You can change the name, but the problems still remain.
That's the message from child advocates across the state following the Gov. Jan Brewer's decision to abolish the state's Child Protective Services and replace it with a new independent agency.
Brewer's announcement Monday to replace and reform CPS has raised a whole new set of questions.
Will the new CPS receive proper funding?
Will there be enough oversight?
Will there be new systems in place to prevent child abuse cases from going uninvestigated.
Suzanne Schunk is vice president of SouthWest Human Development, an organization devoted to helping Arizona families.
Schunk said that she would like more details on how state officials will fix a system that's been broken for years.
"The needs of the families and children aren't being met now with the current funding and the current resources in the community," said Schunk. "Unless we address that at the same time, no change of name or independence of an agency is going to be able to meet the needs that exist in Arizona."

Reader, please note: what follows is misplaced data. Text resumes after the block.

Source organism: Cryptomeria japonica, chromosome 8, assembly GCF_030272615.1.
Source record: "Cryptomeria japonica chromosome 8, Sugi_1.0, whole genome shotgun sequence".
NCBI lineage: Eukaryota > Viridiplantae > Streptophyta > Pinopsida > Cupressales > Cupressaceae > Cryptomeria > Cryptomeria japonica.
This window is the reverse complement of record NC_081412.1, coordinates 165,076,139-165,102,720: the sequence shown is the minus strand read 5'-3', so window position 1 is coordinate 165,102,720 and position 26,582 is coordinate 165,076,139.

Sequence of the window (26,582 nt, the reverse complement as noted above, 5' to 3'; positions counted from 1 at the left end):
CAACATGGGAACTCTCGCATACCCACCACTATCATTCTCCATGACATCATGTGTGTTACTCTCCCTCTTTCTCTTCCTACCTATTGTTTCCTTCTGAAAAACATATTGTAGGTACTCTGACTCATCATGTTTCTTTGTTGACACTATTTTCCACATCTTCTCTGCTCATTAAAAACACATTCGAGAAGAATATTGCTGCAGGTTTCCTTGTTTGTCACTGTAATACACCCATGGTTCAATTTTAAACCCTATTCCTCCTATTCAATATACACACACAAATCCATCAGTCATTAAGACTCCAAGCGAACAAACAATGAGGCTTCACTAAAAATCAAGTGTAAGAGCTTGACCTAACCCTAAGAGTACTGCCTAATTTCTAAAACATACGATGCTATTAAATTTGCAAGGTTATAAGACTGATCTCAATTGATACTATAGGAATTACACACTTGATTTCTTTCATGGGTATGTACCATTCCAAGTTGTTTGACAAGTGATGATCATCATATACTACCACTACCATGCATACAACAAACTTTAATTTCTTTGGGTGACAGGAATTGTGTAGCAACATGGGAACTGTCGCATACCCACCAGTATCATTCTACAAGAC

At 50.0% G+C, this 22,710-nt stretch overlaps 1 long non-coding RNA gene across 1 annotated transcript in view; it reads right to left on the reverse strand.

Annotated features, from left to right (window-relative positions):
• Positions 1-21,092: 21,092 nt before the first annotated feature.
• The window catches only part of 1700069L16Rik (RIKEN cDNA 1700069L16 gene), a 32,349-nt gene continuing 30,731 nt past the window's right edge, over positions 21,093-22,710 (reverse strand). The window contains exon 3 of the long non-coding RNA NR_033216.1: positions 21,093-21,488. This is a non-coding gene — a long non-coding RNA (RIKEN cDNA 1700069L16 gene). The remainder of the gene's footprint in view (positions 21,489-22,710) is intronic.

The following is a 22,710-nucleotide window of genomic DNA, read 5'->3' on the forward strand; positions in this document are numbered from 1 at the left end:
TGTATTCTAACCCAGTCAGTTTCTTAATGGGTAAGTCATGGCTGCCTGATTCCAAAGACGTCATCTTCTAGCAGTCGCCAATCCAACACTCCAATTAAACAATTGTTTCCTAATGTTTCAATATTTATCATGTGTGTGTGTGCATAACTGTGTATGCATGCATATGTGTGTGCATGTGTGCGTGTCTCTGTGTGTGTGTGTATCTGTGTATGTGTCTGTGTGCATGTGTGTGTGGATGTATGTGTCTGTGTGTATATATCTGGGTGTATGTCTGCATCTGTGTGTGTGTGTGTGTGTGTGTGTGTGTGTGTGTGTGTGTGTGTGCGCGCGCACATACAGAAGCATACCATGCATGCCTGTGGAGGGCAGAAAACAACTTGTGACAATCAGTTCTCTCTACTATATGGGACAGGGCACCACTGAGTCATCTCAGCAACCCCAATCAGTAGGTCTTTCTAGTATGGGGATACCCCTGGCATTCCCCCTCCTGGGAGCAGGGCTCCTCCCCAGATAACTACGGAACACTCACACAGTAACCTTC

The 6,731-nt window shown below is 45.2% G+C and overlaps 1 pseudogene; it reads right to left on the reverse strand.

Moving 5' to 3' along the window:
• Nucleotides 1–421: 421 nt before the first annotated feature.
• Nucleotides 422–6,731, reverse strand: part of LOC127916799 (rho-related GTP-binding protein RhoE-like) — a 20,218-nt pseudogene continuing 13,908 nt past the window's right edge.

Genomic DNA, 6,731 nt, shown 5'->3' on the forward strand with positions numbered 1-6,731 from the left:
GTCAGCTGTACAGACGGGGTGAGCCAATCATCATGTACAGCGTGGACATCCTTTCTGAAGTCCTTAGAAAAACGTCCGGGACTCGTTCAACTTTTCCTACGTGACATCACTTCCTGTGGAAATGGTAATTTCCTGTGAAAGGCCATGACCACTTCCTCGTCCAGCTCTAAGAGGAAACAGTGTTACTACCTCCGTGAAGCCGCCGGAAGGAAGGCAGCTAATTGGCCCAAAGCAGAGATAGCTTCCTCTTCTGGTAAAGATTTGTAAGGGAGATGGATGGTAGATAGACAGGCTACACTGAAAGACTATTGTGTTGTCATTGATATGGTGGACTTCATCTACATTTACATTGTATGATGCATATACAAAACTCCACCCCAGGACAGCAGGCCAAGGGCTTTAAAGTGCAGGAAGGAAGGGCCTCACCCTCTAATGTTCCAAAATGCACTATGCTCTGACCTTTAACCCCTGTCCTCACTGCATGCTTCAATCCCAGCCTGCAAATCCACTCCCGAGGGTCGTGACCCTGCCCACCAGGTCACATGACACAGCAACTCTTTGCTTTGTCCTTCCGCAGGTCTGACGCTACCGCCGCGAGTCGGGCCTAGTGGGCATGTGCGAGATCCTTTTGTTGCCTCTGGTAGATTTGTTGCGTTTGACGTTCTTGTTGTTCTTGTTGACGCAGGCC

Schunk said that she is hopeful state lawmakers will get onboard and provide the necessary funding to add CPS staff members and create more prevention programs to help families before there's a crisis.
But one Valley mom isn't so sure state lawmakers can do the job.
Alyssa, who doesn't want to give her last name, had to wait two months for someone to investigate her complaint that her son's father was abusing him.
"It's just like you feel nobody cares. Nobody cares and you just want them to. You should be able to go to them and get what you need," said Alyssa. "I don't feel confident. It's failed me before. So, I can only pray that, this time, something comes about it."
The governor is expected to give some insight into how much funding the new CPS agency will receive, when she reveals her 2015 budget plan on Friday.
Copyright 2014 CBS 5 (KPHO Broadcasting Corporation). All rights reserved.
Sunday, August 31 2014 3:28 PM EDT2014-08-31 19:28:29 GMT
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